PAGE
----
In addition, she joined the Board of Directors for the YMCA this year and this month will serve as chair of the community phase of the Annual Campaign in Pensacola. The campaign offers members and friends of the YJodi Cooke in with son a chance to make a tax-deductible charitable gift to the Y so that the organization can offer financial assistance to individuals, youth and families who might not otherwise be able to participate in Y membership and programs.

     A Y member off and on for years, Jodi has been continuously active since 2013. You’ll often find her working out with her fiancé, Harold Arnold, at the Bear Levin Studer Family Branch. He had been a member for years, but they actually met online. Now the Y has become a common hobby for them to pursue together. “I needed him to get me here,” she admits. The Y is such a second home for the couple that they had engagement photos taken at the old Downtown Branch, some of which included 6-year-old Harold Arnold V, whom they affectionately called “Little Man.”

     The two had never met at the Y or had any common friends when they met online, but it’s been an unconventional pairing that works. “On paper we are different in every possible way, but it’s the stuff you can’t put on paper that works,” Jodi says. “He’s had to stop flying by the seat of his pants, and he helps me not take myself so seriously.”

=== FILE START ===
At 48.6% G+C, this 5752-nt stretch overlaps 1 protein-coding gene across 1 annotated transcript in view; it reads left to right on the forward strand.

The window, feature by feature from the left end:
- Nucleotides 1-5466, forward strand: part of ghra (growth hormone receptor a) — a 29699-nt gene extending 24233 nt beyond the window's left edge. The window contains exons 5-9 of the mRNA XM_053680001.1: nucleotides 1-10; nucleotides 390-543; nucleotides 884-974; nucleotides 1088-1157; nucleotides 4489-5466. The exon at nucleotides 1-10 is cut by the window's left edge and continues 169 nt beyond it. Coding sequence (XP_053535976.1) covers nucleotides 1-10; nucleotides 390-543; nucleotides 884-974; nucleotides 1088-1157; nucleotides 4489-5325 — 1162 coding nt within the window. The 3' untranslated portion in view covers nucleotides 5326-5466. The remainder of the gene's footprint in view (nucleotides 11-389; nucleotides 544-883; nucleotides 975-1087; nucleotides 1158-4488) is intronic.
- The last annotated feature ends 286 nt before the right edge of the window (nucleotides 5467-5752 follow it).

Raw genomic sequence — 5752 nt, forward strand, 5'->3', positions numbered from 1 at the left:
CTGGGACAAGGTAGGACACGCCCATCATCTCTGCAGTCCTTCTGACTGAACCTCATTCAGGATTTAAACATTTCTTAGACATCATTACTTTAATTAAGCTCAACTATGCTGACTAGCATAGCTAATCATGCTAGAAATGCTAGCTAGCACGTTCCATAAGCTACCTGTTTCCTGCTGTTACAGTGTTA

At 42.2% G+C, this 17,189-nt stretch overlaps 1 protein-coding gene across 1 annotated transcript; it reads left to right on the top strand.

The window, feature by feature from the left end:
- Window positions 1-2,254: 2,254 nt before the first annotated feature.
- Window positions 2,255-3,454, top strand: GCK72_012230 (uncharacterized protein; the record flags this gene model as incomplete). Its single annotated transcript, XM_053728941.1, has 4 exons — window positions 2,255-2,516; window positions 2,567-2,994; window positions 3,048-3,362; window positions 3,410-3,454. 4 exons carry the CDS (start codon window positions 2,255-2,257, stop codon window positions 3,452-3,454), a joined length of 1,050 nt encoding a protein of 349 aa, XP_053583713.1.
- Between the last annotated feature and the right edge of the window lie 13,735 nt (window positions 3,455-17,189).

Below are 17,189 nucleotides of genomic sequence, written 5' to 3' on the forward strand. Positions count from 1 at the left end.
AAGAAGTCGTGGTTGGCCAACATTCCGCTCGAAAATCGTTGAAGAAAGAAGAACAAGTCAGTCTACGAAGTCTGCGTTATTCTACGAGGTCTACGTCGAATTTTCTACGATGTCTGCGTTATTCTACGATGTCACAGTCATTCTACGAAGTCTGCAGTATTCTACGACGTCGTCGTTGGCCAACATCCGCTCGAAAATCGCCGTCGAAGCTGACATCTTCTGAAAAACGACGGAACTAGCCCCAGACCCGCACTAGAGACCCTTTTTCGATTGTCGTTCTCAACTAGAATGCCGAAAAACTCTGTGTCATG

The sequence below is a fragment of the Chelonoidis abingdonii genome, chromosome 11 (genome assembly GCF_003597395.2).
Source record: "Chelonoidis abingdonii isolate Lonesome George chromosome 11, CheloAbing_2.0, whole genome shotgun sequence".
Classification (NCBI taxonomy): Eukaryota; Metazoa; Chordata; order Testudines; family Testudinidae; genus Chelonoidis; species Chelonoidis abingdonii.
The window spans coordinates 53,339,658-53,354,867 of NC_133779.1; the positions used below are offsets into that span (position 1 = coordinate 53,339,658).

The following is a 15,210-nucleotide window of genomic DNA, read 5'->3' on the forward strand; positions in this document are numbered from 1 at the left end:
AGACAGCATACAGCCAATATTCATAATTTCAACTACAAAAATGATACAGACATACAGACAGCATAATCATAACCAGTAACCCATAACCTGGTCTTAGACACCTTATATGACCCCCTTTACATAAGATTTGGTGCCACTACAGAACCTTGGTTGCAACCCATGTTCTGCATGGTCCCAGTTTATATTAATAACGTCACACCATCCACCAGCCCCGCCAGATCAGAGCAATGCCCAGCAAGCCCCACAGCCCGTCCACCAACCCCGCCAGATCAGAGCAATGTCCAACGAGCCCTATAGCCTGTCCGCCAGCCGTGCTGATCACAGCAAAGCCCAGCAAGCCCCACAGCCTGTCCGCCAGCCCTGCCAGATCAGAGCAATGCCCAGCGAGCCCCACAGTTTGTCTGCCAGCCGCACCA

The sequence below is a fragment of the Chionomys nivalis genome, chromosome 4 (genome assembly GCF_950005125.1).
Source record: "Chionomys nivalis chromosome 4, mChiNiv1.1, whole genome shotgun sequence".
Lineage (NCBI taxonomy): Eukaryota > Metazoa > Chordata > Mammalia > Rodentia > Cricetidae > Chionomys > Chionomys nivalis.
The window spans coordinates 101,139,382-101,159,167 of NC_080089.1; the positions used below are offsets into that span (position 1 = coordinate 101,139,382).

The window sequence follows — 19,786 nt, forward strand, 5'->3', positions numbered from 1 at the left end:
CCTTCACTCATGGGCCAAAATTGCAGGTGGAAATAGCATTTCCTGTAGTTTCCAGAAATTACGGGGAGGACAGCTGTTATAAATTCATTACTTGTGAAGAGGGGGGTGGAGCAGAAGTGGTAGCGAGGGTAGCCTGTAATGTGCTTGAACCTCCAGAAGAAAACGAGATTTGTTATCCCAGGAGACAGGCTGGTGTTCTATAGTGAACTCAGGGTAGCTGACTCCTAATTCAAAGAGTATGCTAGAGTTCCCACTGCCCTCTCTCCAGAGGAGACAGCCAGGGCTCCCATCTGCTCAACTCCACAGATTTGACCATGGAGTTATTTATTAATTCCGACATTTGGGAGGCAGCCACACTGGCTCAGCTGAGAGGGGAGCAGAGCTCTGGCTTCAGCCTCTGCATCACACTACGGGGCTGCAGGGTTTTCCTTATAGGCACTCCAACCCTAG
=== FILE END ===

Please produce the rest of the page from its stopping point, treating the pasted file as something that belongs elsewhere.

In addition to their time at the Y, the two also enjoy traveling. She says Wales was a favorite destination because it was the site of their engagement, but anywhere in Europe and Napa, California, are also high on her list.

     The Y is an easy fit for her life, Jodi says. “What’s not to love? Everything the Y does for kids, the underprivileged, people with disabilities is all completely above and beyond just membership,” she says. “The Y makes it easy for members to give back, plus I love knowing I have a place that’s an outlet, where I’m going to be recognized, welcomed and missed.”

By Andrea Rosenbaum, Director of Advancement


Program Corner: Spring Break Camps at our Northeast and Navarre Locations!

     Spring Break is right around the corner, and our branches have just the place for your kids to stay safe and burn off energy during those days off school. Make plans now to register your child or children for spring break camp at either the Northeast branch in Pensacola or the Betty J. Pullum branch in Navarre. Registration for both branches is open and limited. Please register at the Welcome Center at your branch by filling out a registration form and making payment for each child that will attend the camp.

Pullum Branch (Navarre)

March 17, 2017- one day holiday camp (Santa Rosa County School Planning Day):

6 am-6 pm; $20/Household Members; $40/program participants

March 20-24, 2017- spring break week holiday camp:

6 am-6 pm; $20/day Household Members; $40/day program participants